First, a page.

His daughter was Eliza Frances Barrett 1841 - 1909. She married William Millard.
Their daughter was Edith Holton Millard 1870 - 1895. She married Frank F. Barrett (her 4th cousin once removed).
Their son was Newton Eliot Barrett, 1890 - 1986, the grandfather of the Barrett Brothers.
The author of this letter was Robert E. Millard, a brother to Edith Holton Millard and a grandson of Dr. Moses Barrett. Robert was a flutist with the Portland, Oregon symphony orchestra.
From a letter by Robert E. Millard – Flutist
May 7, 1939
Mother said that once he offered $5.00 to anyone who would bring him a specimen of a bald eagle for his collection. (This was after his practice had developed and he had not much time to go hunting.) One of the Bugh boys, who were hunters, reported one day that they had sighted a bald eagle, but that it was too far away to hit; “If you would have been there, Doc, you’d have got him.”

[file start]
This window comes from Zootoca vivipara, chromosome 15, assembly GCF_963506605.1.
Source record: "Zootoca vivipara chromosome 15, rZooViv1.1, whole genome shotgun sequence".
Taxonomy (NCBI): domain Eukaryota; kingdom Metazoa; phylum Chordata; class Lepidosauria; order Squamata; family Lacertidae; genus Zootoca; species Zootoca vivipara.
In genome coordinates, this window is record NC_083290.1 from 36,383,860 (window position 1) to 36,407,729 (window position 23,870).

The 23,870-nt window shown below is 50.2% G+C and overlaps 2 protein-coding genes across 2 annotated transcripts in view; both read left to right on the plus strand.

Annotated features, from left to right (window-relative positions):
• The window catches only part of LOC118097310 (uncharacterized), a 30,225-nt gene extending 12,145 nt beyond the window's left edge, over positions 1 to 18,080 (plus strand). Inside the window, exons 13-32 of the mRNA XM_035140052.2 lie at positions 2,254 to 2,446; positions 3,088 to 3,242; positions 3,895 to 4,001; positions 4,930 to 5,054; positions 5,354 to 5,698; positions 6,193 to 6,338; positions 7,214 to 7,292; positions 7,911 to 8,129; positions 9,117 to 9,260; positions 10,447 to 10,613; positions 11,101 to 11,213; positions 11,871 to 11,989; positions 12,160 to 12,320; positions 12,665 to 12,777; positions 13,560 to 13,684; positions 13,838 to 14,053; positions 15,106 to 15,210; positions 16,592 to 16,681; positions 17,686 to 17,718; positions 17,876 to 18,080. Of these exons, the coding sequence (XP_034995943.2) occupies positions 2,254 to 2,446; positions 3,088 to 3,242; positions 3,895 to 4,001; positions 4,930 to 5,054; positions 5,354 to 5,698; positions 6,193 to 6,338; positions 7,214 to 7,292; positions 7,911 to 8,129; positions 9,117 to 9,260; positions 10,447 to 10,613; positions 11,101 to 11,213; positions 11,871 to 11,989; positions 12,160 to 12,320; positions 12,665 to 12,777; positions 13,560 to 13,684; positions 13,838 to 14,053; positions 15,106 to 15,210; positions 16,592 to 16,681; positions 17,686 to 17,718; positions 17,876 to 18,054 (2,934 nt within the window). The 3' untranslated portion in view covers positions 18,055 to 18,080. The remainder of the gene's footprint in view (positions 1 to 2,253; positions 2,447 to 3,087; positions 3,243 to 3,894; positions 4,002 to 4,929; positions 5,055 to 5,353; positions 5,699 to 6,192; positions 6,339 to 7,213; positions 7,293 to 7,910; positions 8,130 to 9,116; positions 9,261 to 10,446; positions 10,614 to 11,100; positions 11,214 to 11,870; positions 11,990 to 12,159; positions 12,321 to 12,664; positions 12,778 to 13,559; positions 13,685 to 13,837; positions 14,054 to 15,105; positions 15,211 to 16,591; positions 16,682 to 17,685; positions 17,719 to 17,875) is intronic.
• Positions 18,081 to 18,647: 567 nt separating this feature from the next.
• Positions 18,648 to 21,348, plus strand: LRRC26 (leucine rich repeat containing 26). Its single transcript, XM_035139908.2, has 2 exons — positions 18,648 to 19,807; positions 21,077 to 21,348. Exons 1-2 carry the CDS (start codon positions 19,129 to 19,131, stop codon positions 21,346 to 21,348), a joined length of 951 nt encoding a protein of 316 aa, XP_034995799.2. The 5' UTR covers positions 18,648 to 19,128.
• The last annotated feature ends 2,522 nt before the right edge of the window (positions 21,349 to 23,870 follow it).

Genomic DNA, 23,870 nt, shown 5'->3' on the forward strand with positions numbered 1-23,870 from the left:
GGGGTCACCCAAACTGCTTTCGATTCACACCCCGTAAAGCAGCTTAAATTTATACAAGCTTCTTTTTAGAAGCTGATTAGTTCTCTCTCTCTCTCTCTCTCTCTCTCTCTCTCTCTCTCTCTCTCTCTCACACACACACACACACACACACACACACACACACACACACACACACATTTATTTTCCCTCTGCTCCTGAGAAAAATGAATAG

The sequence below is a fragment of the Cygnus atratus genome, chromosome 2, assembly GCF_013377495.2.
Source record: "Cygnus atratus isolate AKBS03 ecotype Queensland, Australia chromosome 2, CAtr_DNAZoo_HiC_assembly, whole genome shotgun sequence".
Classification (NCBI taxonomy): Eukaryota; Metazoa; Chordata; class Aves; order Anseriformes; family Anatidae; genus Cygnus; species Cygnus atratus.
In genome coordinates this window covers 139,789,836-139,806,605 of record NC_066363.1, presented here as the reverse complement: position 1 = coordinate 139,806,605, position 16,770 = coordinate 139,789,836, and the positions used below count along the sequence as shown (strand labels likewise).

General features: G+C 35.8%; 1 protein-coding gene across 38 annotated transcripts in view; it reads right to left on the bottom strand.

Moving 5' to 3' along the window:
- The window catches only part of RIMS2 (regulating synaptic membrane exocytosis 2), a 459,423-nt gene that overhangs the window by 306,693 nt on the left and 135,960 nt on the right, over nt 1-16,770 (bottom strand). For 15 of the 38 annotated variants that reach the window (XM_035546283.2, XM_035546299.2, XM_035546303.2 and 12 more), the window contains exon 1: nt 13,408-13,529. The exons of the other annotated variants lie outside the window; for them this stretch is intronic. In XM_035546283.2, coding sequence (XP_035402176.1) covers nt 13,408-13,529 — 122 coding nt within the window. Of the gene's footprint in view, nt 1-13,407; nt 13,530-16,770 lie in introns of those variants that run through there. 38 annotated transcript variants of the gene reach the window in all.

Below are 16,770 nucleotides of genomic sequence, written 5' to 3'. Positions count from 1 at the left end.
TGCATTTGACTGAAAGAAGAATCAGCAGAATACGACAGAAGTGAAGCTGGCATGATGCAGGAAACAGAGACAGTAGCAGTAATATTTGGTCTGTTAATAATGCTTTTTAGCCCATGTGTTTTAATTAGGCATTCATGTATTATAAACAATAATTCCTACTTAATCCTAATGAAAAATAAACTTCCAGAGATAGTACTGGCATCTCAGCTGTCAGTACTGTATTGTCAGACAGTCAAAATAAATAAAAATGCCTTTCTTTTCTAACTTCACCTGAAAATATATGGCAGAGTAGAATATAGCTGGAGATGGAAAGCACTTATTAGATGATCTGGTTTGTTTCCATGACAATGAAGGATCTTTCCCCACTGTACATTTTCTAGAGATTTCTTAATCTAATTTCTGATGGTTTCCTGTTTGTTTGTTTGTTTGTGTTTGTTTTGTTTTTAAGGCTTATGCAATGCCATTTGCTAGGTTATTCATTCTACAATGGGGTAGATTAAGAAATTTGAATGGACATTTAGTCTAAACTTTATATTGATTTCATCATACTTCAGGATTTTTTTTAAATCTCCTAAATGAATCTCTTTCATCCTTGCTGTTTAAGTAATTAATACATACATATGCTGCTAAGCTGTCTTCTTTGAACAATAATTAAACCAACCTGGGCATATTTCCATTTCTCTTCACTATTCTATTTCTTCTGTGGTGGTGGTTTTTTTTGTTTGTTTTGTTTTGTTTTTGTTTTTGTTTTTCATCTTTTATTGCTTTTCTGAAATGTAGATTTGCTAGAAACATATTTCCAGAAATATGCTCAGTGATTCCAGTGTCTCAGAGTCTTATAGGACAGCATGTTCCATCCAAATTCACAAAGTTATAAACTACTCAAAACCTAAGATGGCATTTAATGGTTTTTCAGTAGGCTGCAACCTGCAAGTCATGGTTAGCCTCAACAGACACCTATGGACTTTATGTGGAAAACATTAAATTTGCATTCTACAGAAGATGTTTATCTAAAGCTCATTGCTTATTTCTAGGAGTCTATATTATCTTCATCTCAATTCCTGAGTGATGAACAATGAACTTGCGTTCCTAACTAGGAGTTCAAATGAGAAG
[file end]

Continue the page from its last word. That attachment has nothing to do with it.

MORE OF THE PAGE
Mother said that once a blacksmith living some miles away had the misfortune to drop an anvil on his big toe, and he was brought in a wagon to Grandfather’s house for treatment. The patient was laid on his back with his head and shoulders inside the front door and his legs outside where the light was good. Then grandmother, who was a stout woman, sat on his let to hold it still. Mother bathed his temples with camphor (miserable substitute for anesthesia) and grandfather whacked off the mutilated digit with a knife which he had honed on the family Bible. We may justly be proud of our hardy forbears, but think of the pride the descendants of the blacksmith must feel!
An imaginative biographer of the smith might refer to the latter love and enthusiasm for football in the early days of that sport, manifesting itself in practicing the dropkick with the anvil!
Ah! Those were the days when men were men – and the women were glad of it.